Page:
the legendary lord kitchener --1/16/24
Today's selection -- from Ghosts of Empire: Britain's Legacies in the Modern World by Kwasi Kwarteng. Field Marshal Horatio Herbert Kitchener gained everlasting British military fame in Sudan in the Battle of Omdurman when his forces lost fewer than 500 men while killing—some would say slaughtering—about 11,000 and wounding 16,000:
“As head of the Egyptian army, Kitchener was the only candidate for the command of the force which would reconquer Sudan. His hour had come. As Lord Cromer remembered, Kitchener at forty-six was 'young, energetic, ardently and exclusively devoted to his profession'. He also observed, as many others did, that the Sirdar's qualities did not inspire love among his troops. According to Cromer, the 'bonds which united' Kitchener and his subordinates were those of 'stern discipline'. Kitchener had a 'strong and masterful spirit', which he used to dominate his men and bully them to submission to his will, instead of obtaining from them 'the affectionate obedience yielded to the behests of a genial chief'. Kitchener left as little ‘as possible to chance’ and was, in the language of the period, a ‘rigid economist’, which meant that he was very careful with money, suppressing with ‘a heavy hand any tendency towards waste and extravagance’.
“The most famous description of Kitchener from this period comes from the stirring account of the Sudan campaign written by G. W. Steevens, entitled With Kitchener to Khartoum, which was a bestseller in 1898. A brilliant Oxford Classics graduate, Steevens was a journalist of genius who worked for the newly founded popular newspaper the Daily Mail and wrote with a vividness and fluency which brought him early fame as a war correspondent, before he died in South Africa at the premature age of thirty. His sketch of Kitchener included the line: ‘You feel that he ought to be patented and shown with pride at the Paris International Exhibition. British Empire: Exhibit No. 1 ... the Sudan Machine.’ The ‘Sudan Machine’ was a name that stuck. Steevens referred to the Sirdar's ‘unerring precision’, and it was clear that his characteristics were beginning to fascinate the wider public, as the final resolution of the Sudan conflict became more widely anticipated. A great popular journalist, Steevens appreciated the Victorian public's appetite for supermen and imperial heroes. For him, Kitchener was quite simply ‘the man of destiny’. Against such a man, with the backing of the resources of the imperial government in London, the Khalifa and his followers, it was believed, stood little chance. Lord Cromer had mentioned the inevitability of a British triumph in a letter to Lord Salisbury written in 1892: ‘The very name of England is far more feared by the Khalifa and his Beggara than either Turkey or Egypt, and it is practically admitted that they cannot hope for success in fighting against the British.’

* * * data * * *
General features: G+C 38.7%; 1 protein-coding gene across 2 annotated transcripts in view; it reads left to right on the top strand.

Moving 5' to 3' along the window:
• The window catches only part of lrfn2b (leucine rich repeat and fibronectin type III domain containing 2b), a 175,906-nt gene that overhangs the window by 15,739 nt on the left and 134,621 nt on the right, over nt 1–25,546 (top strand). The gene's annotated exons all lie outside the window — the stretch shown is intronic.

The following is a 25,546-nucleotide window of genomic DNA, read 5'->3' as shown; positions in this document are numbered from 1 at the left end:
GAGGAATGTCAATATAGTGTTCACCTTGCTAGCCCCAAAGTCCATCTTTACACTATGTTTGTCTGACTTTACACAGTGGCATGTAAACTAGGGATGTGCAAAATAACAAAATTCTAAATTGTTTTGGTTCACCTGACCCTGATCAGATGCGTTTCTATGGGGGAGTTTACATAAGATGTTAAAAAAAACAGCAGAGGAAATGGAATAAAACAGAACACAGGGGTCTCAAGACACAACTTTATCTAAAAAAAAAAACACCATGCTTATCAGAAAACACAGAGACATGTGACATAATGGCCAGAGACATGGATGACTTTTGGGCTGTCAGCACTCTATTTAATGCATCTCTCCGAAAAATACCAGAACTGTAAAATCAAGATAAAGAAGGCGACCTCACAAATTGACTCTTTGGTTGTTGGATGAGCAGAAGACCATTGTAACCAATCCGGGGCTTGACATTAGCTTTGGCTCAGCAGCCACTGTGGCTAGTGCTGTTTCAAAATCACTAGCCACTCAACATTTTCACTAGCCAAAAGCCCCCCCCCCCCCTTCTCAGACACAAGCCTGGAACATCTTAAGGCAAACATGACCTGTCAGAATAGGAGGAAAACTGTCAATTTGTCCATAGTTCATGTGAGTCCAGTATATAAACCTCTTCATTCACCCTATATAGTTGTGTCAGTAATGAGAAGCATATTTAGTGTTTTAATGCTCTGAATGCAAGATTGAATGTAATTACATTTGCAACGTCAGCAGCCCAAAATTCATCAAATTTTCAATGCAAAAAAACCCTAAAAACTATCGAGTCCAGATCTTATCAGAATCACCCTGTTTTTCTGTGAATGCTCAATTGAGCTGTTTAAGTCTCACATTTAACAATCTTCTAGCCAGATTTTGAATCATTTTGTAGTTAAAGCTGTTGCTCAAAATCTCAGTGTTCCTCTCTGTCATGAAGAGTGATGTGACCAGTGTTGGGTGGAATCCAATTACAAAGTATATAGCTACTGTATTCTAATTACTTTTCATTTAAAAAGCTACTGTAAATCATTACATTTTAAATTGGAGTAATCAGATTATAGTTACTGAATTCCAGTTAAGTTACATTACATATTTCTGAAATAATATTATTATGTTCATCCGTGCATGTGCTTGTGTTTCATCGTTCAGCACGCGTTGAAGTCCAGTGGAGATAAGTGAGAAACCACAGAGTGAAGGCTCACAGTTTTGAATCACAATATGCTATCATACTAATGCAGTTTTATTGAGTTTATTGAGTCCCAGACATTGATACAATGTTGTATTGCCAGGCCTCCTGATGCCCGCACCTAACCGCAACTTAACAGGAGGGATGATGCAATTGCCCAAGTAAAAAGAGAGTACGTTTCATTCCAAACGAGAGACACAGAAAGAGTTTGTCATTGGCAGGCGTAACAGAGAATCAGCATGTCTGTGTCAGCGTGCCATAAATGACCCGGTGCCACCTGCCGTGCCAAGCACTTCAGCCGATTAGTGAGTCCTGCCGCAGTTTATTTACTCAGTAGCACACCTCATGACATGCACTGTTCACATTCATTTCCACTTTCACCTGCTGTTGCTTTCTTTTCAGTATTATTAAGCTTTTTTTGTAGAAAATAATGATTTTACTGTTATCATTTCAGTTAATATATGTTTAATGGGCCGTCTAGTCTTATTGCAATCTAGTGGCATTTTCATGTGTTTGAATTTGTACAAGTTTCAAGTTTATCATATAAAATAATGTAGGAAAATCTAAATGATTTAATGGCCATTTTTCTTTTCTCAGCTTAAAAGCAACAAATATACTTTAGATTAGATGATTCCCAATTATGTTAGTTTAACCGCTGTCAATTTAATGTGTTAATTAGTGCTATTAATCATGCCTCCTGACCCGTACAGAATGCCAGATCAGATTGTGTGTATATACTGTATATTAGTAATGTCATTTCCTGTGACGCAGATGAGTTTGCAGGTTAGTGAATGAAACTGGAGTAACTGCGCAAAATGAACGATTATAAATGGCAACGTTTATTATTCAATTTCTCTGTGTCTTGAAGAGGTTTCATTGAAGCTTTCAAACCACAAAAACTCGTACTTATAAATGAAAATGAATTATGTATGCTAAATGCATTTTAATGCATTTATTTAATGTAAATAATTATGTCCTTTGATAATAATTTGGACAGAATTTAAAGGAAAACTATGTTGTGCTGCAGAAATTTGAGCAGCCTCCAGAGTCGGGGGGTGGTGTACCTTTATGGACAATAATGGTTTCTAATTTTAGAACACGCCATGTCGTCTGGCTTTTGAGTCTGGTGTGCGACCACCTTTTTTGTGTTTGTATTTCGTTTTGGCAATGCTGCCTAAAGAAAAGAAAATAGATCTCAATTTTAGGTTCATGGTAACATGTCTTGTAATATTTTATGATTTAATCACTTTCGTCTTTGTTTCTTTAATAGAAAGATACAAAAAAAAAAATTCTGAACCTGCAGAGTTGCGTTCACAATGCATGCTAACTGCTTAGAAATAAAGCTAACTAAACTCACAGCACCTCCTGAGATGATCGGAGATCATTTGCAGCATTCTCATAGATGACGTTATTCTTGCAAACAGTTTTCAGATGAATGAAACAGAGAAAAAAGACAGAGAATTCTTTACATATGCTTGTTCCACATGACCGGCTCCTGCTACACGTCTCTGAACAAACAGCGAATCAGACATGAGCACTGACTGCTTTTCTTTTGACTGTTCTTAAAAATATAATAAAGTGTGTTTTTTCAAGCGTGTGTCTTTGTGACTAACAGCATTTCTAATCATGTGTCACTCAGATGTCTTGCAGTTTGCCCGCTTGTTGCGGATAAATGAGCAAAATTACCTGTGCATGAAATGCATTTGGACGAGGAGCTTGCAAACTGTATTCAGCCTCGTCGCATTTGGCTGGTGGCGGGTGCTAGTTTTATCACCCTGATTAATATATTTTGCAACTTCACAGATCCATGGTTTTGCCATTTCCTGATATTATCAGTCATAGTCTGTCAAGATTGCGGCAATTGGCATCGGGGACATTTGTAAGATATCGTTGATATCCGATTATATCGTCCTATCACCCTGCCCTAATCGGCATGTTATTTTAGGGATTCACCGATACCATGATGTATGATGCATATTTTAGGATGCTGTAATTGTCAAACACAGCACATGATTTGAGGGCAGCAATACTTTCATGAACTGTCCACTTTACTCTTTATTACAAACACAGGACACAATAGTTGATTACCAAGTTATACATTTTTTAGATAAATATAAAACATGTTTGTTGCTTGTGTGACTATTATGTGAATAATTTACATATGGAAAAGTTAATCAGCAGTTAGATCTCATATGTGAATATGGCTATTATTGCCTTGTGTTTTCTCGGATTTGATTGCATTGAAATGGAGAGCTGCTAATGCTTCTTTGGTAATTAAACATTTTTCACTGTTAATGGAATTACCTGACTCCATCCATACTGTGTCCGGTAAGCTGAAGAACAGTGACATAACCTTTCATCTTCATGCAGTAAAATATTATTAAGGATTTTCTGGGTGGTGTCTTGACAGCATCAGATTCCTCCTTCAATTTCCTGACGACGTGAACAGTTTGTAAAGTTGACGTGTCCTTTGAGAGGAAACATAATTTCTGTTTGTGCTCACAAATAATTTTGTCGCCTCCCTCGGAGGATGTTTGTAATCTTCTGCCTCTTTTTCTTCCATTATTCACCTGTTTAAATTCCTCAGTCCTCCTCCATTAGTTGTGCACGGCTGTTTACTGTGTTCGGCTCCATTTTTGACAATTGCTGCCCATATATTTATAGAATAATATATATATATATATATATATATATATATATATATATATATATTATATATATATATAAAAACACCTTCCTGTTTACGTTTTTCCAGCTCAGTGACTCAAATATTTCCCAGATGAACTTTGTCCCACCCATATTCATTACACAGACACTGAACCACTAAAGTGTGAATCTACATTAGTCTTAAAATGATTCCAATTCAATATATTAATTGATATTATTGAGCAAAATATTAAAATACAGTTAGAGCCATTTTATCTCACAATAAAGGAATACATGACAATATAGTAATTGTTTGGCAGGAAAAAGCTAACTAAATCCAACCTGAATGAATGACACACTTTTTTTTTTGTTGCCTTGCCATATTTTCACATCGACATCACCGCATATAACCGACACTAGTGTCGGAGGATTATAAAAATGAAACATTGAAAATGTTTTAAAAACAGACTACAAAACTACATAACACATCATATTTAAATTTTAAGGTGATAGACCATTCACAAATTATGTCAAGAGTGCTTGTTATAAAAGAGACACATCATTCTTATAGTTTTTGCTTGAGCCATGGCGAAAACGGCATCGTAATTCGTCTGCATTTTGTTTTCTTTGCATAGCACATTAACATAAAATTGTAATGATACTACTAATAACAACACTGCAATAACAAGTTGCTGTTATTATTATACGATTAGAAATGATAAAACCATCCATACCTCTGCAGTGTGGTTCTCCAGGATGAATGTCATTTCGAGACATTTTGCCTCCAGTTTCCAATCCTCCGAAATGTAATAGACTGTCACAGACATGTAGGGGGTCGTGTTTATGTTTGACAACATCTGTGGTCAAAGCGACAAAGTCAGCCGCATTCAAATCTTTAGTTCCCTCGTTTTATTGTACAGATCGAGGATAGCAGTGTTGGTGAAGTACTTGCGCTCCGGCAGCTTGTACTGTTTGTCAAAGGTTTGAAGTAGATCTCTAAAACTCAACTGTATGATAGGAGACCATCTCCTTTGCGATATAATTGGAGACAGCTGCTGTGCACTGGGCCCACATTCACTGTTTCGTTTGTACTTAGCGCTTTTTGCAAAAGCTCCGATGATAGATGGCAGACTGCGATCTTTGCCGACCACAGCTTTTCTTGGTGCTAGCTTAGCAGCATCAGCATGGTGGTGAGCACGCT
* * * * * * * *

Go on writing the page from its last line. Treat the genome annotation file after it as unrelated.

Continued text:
|A portrait of Field Marshal Kitchener in full dress uniform taken shortly after being promoted to the rank